September 6, 2008

Regretflix, regretstuff.

Netflix rentals that sit there for months. What were you thinking when you ordered them? That you're the kind of person who watches movies like that? But you're not so why did you get yourself into the situation where a little piece of plastic has invaded your house and taunts you for not being the person you think you should be? Or do you like to be reminded of your lofty aspirations... by objects in your house? There are many worse things you might have around than an unwatched copy of "Hotel Rwanda."

Topics for discussion:

1. What rented movies do you have in the house? How are they making you feel? Do you keep misjudging what kind of person you are? Do you want to become that person or do you think you ought to sharpen up your perception of who you are and rent the movies that person likes to watch? Should you feel worse about not being the kind of person who watches "Hotel Rwanda" or worse about being the kind of person who lacks sharp enough self-perception to know you're not the kind of person who watches "Hotel Rwanda"?

2. Would you feel better if you hadn't rented, if you'd bought the film -- I note my instinctive shift to the term "film" -- and put it on a shelf in a nice bookcase, where it would be part of your "library"? The issue of returning it would cease to exist, and you could think of yourself as the kind of person who has that film in his library. It would be more like all those books you've bought. Or do all those books you've bought and not read taunt you? Are you reading on line now all the time and free of regret because you never remember the pages you've clicked away from, the tabs you never went back to, and the links you might have clicked?

3. What else do you have in your house that is preying on your mind like borrowed or purchased movies and books that you haven't watched/read? Clothes in a size you think you might wear again or with an image that never seems like the way you feel today? Sporting and exercise equipment? Music recordings? (You should like jazz and classical, shouldn't you?) Fresh fruits and vegetables that at least have the decency to decay into a form that forces you to oust them from the premises. Dying plants. And then we slide into the category of things that won't let you stop at mere regret if you fail to turn your attention their way. Those pets. The human beings you live with. No, perish the thought. You're not even allowed to think that you regret bringing them into your house. Your regretspace.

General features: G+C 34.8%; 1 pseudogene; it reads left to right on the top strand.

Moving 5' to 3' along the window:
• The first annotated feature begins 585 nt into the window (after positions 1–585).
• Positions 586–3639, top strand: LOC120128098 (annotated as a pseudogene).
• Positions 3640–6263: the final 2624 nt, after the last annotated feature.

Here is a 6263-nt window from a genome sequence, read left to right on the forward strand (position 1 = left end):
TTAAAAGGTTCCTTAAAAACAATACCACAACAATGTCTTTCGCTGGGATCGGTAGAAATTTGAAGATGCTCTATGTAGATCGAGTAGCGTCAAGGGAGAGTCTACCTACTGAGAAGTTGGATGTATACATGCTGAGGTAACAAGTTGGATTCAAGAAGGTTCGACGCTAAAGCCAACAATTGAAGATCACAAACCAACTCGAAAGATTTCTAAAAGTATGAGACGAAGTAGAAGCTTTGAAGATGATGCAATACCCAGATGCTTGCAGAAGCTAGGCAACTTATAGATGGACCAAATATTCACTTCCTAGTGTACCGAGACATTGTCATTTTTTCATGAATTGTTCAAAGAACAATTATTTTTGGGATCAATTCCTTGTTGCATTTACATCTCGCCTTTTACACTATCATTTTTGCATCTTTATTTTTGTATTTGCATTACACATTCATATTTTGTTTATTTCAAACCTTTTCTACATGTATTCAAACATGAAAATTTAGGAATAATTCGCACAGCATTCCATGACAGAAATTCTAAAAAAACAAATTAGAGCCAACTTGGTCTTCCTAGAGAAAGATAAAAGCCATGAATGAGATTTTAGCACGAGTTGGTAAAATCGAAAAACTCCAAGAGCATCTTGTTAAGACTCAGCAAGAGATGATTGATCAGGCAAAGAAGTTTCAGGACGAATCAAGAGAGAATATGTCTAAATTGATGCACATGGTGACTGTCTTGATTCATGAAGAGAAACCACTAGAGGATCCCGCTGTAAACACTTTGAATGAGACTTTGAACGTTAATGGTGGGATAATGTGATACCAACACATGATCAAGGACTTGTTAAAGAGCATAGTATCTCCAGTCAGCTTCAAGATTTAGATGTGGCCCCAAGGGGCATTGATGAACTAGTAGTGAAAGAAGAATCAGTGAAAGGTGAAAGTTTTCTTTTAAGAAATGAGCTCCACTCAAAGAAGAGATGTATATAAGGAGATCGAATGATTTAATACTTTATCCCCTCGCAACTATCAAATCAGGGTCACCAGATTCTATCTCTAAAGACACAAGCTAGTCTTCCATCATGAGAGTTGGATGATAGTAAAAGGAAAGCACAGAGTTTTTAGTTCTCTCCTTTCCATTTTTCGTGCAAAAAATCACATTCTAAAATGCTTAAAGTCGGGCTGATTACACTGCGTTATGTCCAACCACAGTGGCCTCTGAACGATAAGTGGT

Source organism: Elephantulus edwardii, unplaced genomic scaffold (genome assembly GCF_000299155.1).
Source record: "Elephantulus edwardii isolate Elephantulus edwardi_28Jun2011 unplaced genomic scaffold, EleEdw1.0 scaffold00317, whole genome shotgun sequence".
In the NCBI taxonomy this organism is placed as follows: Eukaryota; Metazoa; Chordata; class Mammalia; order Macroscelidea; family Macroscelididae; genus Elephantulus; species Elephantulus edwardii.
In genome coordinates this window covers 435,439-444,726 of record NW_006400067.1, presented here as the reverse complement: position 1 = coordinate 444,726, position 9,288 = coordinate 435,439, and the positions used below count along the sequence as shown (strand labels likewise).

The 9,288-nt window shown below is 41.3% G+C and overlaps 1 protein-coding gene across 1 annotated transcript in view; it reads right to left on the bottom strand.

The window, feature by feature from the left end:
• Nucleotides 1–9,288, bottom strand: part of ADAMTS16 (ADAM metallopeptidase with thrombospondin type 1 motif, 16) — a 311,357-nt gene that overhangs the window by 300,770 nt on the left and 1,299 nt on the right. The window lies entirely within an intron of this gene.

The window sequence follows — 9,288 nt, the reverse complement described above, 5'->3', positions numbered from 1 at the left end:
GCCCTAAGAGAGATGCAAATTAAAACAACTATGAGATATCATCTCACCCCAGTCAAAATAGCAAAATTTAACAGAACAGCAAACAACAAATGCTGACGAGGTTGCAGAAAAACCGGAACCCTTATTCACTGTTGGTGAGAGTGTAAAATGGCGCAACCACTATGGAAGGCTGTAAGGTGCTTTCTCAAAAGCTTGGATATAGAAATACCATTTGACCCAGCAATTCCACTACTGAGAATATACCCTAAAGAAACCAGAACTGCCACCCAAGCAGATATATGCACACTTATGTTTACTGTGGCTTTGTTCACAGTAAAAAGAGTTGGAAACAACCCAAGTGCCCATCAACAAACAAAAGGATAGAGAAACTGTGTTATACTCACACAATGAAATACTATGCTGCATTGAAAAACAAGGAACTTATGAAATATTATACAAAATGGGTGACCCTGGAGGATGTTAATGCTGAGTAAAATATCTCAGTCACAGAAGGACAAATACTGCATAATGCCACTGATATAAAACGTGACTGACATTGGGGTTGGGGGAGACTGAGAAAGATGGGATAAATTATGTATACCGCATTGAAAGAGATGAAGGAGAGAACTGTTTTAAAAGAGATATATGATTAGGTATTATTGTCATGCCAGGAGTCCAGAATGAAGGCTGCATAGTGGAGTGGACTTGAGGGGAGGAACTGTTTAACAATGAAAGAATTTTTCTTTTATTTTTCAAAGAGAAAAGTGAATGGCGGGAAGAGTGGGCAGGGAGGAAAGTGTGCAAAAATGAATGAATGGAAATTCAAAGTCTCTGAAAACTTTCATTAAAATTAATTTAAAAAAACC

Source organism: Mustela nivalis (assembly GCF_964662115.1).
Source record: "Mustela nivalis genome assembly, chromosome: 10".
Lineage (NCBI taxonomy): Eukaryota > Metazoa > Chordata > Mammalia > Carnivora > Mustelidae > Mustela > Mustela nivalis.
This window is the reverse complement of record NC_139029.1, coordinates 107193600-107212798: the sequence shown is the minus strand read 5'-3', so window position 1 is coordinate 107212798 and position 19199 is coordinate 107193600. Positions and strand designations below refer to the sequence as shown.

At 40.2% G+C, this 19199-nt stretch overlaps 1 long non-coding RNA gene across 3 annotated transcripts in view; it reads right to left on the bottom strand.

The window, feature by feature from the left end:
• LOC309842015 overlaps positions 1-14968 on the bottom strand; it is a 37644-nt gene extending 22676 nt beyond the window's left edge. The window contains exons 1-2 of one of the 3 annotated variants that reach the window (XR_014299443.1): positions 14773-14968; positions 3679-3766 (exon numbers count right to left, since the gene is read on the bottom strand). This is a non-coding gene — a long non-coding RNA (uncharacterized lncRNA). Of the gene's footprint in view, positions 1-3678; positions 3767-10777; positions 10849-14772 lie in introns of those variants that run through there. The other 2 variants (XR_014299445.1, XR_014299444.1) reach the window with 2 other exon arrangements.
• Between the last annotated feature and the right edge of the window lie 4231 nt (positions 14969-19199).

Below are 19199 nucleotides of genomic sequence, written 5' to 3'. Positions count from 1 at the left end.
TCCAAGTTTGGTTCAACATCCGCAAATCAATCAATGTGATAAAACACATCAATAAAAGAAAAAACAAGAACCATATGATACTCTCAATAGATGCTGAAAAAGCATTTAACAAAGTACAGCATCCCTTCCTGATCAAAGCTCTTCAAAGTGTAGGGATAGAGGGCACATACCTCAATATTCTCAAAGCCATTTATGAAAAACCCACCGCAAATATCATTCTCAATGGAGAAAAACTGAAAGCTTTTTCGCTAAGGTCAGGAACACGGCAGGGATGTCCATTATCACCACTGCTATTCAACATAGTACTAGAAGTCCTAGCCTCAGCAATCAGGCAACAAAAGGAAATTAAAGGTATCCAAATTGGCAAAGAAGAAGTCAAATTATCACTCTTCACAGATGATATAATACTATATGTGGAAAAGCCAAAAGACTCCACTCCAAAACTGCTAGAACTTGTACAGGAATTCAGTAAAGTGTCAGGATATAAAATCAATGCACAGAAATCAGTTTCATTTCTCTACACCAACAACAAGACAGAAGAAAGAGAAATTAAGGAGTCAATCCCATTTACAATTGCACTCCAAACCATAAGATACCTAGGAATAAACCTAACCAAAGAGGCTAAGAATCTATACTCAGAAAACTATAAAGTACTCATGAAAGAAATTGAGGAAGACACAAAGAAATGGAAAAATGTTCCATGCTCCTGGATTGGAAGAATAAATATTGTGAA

CORRECTED TEXT: Indicated by boldface, above.


Peter V. Bella said...

Every spring I go through my "stuff" and start winnowing out all the things I do not use. They go into a pile to be sorted. Some go to the Salvation Army and the rest gets sold via yard sales.

No regrets. Then I look at those empty niches, the space on shelves, the empty table tops, the clean counters, and go, hmmm?

What can I put there?

Dr. Alice said...

Get out of my head, Ann!! I have to plead guilty to almost every single thing on that list, particularly the clothing that doesn't fit and the dying veg in the crisper.

With regards to the book and movie issue, I have solved that by donating the books to the library or thrift store and revamping my Netflix queue, which now contains only trashy lightweight stuff that I know I want to watch. (I highly recommend doing the math and figuring out exactly how much "Hotel Rwanda" is costing you per month. Send it back unwatched!)

I hang clothes to dry on my stationary bike, so at least I'm getting some use out of it.

Palladian said...
This comment has been removed by the author.
Tex said...

Ah, yes. Books I meant to read, but don’t because I would rather spend time with Althouse and my other daily blogs.

Lovely boxes, baskets and other Container Store goodies that I foolishly bought thinking that I would get to that closet right away. Now, they are just more clutter taking up precious closet space.

Clothing for a lifestyle that exists only in my imagination.

BTW, just this morning I discovered, which brings books right into your inbox in convenient small messages that take less than 5 minutes to read. I’m intrigued.

Palladian said...

"Do you keep misjudging what kind of person you are? Do you want to become that person or do you think you ought to sharpen up your perception of who that person is and rent the movies that person likes to watch?"

He would see faces in movies, on TV, in magazines, and in books. He thought that some of these faces might be right for him. And through the years, by keeping an ideal facial structure fixed in his mind, or somewhere in the back of his mind, that he might, by force of will, cause his face to approach those of his ideal. The change would be very subtle. It might take ten years or so. Gradually his face would change its shape. A more hooked nose. Wider, thinner lips. Beady eyes. A larger forehead.

He imagined that this was an ability he shared with most other people. They had also molded their faced according to some ideal. Maybe they imagined that their new face would better suit their personality. Or maybe they imagined that their personality would be forced to change to fit the new appearance. This is why first impressions are often correct... Although some people might have made mistakes. They may have arrived at an appearance that bears no relationship to them. They may have picked an ideal appearance based on some childish whim, or momentary impulse. Some may have gotten half-way there, and then changed their minds.